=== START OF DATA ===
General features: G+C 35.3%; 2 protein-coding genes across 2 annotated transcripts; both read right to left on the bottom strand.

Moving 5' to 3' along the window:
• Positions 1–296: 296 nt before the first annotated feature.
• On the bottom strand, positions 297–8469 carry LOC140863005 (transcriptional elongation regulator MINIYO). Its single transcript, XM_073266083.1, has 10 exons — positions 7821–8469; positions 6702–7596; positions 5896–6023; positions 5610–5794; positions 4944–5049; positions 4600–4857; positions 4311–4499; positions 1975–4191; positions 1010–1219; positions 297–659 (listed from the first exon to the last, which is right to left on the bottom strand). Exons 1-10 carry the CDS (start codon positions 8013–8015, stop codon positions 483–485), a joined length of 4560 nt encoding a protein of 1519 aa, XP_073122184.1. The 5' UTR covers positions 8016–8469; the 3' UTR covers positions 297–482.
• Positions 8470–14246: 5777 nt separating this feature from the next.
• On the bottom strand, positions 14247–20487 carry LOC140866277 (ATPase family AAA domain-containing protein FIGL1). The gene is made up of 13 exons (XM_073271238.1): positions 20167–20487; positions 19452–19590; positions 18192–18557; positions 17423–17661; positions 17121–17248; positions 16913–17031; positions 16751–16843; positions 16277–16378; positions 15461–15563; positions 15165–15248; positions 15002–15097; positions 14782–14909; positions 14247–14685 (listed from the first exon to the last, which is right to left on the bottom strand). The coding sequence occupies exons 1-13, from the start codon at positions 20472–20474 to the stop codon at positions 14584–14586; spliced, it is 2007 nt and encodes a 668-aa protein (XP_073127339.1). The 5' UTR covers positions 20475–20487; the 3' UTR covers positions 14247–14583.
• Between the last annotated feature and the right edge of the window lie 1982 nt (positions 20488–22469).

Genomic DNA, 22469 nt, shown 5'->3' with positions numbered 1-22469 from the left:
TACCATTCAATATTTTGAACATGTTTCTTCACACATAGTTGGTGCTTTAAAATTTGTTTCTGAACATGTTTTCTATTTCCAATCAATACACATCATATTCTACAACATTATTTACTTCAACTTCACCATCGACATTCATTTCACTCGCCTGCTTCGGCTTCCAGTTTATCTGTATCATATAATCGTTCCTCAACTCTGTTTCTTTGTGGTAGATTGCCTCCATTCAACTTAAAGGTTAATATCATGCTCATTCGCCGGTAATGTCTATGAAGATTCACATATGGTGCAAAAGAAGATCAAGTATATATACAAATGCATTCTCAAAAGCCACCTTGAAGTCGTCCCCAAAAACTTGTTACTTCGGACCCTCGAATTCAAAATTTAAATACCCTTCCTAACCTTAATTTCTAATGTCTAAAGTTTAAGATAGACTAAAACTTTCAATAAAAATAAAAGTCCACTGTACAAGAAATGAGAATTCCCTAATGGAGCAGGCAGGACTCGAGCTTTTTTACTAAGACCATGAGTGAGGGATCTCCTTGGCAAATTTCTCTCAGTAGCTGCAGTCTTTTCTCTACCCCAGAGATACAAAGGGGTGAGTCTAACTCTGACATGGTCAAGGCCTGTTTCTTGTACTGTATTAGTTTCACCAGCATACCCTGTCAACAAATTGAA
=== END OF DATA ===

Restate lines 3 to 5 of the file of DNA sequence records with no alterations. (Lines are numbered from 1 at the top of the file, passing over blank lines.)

• Positions 1–296: 296 nt before the first annotated feature.
• On the bottom strand, positions 297–8469 carry LOC140863005 (transcriptional elongation regulator MINIYO). Its single transcript, XM_073266083.1, has 10 exons — positions 7821–8469; positions 6702–7596; positions 5896–6023; positions 5610–5794; positions 4944–5049; positions 4600–4857; positions 4311–4499; positions 1975–4191; positions 1010–1219; positions 297–659 (listed from the first exon to the last, which is right to left on the bottom strand). Exons 1-10 carry the CDS (start codon positions 8013–8015, stop codon positions 483–485), a joined length of 4560 nt encoding a protein of 1519 aa, XP_073122184.1. The 5' UTR covers positions 8016–8469; the 3' UTR covers positions 297–482.
• Positions 8470–14246: 5777 nt separating this feature from the next.